Dolce vita–sweet life!
Blame it on Cupid or fabled stories of love spurred by magical chocolates and sweets! It’s the time of year when jewelry stores, chocolatiers and wineries pair their wine offerings with truffles, bittersweet bits and items dipped in various confections with dessert wines and ports.
Although February tends to have the calendar focus for these pairings, they have thrived for centuries. Enjoying a sweet bit of libation around mealtime is a tradition for many cultures, whether it’s a cream Sherry after dinner or the more food-friendly Riesling served with or without a meal. Typical dessert wines contain at least 14 percent alcohol, and these days table wines can be found with 15 to 16 percent alcohol, which can make their distinction from dessert wines a bit challenging. Wine grapes that are kept on the vine past regular harvest are good possibilities for dessert wine; Rieslings, chardonnays and viogniers make lovely late harvest dessert wines, but they also have a food-friendly function when bottled as regular still wines.
Why is the alcohol level of the wine important? During fermentation, the alcohol levels rise. Higher sugar content in the grapes when they’re harvested generally results in higher levels of alcohol. Table wines range from 9 to 11 percent alcohol by volume. White wines and red wines with moderate levels of alcohol will pair well with meals and not overpower the palate with alcohol. Recently, however, these levels have been increasing even in the cabernet sauvignons, malbecs, syrahs and zinfandels, often landing in the 15 to 16 percent range, which affects their companionship with food. White wines such as chardonnay and sauvignon blanc have retained their usual levels under 12 percent, making them very food friendly. Nevertheless, the rising alcohol levels have spurred many discussions on the subject of properly classifying today’s wine offerings for the consumer’s discernment.
Ports and dessert wines are a great way to enhance your meal or holiday gathering. Due to the density of flavor and alcohol, ports and dessert wines are often served in cordial glasses or snifters rather than a standard wine glass. Because fortified wines have the additional enhancement of brandy in the fermentation process, the intense sweetness of port can make it a dessert of its own, but it’s often paired with dense, rich and intensely sweet chocolates and desserts.
Port, although fortified, is aged as is any other red wine. The styles of tawny and ruby port differ by age but also in how they’re stored during the aging process. Ruby port is brighter in color and aged less than five years in airtight non-oak containers such as stainless steel or even ceramic vessels before bottling. The taste is lighter on the tongue with bright berry. Tawny port, on the other hand, has been aging in oak barrels, picking up deep toasty flavors while oxygen circulates through the aging process. When you pour two cordial glasses side by side, the darker color of the tawny port illustrates the age difference from ruby port.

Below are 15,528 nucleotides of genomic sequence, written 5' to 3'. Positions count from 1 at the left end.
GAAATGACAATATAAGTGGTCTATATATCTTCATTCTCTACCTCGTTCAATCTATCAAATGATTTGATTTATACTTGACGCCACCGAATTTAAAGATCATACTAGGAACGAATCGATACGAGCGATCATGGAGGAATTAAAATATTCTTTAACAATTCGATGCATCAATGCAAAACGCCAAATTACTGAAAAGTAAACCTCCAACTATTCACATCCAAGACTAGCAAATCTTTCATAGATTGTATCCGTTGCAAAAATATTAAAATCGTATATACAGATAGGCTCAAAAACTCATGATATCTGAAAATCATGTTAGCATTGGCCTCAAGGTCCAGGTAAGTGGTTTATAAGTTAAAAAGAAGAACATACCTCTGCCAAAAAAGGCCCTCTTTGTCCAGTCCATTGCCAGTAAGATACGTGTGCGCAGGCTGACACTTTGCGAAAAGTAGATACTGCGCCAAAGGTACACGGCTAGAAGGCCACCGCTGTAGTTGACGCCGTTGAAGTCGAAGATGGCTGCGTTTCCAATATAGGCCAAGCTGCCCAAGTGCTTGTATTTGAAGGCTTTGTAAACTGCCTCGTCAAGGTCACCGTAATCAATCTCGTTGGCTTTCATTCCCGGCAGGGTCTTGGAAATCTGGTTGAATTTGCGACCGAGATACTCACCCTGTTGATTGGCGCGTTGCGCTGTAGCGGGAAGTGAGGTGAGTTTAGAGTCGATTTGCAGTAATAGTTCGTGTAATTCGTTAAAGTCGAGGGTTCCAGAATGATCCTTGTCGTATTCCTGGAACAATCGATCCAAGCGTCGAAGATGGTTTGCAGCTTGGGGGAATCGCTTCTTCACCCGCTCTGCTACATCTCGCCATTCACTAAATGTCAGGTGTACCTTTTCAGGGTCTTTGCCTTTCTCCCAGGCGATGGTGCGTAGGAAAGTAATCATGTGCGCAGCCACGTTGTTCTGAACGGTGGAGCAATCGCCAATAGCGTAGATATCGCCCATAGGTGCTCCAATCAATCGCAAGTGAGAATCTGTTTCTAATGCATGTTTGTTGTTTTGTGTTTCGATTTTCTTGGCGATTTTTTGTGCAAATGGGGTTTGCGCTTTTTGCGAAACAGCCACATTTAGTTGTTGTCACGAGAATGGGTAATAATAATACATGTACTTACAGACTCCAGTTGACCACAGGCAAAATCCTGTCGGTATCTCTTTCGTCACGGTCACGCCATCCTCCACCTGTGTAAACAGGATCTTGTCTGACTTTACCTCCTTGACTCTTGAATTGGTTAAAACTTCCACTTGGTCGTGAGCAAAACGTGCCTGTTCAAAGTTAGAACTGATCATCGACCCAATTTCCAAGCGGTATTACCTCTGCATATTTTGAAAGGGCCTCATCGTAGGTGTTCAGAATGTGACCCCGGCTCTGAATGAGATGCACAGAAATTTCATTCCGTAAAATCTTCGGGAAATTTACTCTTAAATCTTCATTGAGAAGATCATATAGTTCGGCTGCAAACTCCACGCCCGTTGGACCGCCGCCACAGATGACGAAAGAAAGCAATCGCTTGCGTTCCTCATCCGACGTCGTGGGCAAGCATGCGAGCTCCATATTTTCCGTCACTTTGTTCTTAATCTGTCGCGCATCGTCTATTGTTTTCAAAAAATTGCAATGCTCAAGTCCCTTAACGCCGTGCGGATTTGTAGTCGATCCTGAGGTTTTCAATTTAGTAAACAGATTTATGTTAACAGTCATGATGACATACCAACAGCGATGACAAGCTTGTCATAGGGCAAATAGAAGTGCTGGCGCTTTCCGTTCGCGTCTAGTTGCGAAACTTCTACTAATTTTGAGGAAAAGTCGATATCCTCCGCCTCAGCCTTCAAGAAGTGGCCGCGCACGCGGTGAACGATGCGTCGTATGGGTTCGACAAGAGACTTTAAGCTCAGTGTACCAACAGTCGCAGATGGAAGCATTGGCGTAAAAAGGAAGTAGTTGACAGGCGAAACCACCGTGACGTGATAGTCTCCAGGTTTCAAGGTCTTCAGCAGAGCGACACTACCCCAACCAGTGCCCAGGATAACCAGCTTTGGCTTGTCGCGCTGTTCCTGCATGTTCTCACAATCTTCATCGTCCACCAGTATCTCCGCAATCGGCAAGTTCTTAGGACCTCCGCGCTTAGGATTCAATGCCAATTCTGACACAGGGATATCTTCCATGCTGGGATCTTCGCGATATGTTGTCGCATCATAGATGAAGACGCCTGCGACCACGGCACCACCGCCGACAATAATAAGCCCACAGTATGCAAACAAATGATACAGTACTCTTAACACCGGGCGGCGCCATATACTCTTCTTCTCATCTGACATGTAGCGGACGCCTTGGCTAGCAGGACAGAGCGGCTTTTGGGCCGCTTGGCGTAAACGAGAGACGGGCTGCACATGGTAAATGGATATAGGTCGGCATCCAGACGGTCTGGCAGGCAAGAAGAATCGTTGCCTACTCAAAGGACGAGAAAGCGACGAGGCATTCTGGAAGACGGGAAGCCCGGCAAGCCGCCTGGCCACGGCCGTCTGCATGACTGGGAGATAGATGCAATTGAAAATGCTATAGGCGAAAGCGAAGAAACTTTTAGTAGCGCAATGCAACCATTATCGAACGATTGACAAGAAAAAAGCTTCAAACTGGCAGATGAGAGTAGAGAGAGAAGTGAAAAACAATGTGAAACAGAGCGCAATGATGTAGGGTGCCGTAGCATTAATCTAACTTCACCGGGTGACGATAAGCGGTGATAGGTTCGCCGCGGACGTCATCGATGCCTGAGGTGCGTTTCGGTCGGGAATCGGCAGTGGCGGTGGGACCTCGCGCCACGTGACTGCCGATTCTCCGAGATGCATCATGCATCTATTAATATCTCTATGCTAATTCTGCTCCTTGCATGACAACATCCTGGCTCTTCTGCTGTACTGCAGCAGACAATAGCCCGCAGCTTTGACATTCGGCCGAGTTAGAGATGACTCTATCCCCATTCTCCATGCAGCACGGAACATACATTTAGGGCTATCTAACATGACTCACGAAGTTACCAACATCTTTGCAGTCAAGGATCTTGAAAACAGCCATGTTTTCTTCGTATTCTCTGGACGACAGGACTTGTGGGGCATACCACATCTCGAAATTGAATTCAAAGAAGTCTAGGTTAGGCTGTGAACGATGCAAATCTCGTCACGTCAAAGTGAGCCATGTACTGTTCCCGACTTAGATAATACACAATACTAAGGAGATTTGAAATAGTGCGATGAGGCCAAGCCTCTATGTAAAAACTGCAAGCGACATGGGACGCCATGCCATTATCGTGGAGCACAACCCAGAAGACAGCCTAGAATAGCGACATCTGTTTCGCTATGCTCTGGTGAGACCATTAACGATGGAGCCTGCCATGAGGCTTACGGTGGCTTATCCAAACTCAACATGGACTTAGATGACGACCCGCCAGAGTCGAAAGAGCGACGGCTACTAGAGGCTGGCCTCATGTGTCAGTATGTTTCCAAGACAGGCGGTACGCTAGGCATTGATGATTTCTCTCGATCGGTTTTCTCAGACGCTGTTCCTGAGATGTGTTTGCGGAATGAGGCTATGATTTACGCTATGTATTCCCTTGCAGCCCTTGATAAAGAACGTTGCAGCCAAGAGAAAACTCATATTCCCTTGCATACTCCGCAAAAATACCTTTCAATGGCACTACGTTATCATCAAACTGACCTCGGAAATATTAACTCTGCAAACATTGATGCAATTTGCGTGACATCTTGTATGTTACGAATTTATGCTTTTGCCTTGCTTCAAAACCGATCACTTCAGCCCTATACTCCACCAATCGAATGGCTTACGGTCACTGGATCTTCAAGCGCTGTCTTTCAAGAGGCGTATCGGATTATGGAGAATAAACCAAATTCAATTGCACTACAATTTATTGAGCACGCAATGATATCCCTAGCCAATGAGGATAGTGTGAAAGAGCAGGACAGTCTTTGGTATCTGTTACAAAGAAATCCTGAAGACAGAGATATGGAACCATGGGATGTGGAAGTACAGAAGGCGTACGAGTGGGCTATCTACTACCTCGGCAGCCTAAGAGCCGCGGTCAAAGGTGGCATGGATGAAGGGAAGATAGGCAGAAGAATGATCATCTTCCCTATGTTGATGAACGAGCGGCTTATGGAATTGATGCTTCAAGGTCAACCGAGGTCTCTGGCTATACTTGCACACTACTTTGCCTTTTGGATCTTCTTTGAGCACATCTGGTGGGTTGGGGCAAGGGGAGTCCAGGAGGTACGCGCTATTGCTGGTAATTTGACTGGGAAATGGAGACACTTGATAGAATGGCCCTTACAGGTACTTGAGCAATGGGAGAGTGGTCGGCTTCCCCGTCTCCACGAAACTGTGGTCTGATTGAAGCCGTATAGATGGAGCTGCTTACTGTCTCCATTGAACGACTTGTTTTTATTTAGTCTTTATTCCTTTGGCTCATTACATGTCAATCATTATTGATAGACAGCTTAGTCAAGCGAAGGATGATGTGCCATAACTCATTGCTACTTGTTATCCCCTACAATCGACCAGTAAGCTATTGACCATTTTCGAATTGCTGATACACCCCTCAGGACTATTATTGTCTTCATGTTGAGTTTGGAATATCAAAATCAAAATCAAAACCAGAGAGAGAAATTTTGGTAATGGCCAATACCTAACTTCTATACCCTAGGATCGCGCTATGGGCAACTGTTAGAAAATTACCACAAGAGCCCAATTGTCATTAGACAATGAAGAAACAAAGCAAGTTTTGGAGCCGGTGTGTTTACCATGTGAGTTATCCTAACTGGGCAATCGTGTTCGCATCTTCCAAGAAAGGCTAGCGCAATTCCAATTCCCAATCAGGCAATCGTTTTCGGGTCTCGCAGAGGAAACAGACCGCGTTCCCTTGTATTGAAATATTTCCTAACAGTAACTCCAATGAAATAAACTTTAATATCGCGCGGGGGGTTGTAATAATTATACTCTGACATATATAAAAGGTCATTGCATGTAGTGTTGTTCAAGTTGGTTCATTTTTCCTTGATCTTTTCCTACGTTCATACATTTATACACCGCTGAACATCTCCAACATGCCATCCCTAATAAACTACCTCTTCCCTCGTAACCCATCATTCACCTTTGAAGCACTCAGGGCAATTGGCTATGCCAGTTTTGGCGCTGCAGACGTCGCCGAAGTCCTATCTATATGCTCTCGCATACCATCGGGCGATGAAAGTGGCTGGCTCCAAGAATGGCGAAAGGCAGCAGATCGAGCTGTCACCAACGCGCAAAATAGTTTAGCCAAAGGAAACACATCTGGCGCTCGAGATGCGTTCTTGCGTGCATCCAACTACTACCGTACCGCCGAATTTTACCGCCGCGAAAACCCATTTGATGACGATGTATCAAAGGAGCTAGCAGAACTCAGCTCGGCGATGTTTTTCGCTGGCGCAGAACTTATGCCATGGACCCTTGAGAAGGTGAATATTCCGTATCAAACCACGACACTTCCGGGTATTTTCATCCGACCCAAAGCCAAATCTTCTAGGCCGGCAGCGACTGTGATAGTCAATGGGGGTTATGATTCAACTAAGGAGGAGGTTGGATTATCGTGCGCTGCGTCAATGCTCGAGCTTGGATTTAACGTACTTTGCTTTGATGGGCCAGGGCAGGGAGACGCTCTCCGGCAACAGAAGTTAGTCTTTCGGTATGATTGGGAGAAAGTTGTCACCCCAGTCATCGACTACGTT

Buying port can be a fun exercise in geography. When you see Porto on the bottle, it denotes that the red wine grapes came from a region in Portugal named Douro. If the grapes didn’t originate in Portugal, you’ll often find the words “dessert wine.” Aside from this distinction, some vineyards have been grandfathered to allow the use of “port” due to vineyard lineage and other factors. That’s always an interesting conversation to have with your favorite winery or wine shop.
Whether you’re celebrating Valentine’s Day or the Super Bowl, enjoy the season’s sweets by exploring ports and dessert wines as a fun adventure for your palate! HLM
Sources: decanter.com and wineanorak.com.
Quick Guide to Dessert Wines
A port by any other name is a dessert wine. Look for these favorites at your local wine shop:
Sancerre is a pleasant, sweet white wine, a surprising little gem with blue cheese, almonds, figs or apricots for dessert. It’s also lovely to sip on while selecting your appetizer.
Madeira wine, also derived from Portugal and rumored to be Thomas Jefferson’s favorite toasting wine, pairs with cooked fruits such as baked apples, pears and dates.
Sherry is a classic that can be confused with the dry version used for cooking. Serve it not too chilled with your most steadfast cheeses such as truffle cheddar or triple crème blue cheese.
Ice Wine is delightfully credited to the German culture; grapes are left on the vine past late harvest to increase their sweetness with the cold temperatures. If you love making homemade apple donuts or strudel, this is a great treat.
Late Harvest wines made from chardonnay, viognier and Riesling have intense floral and honey components, making them perfect additions to desserts, cheeses and fruits.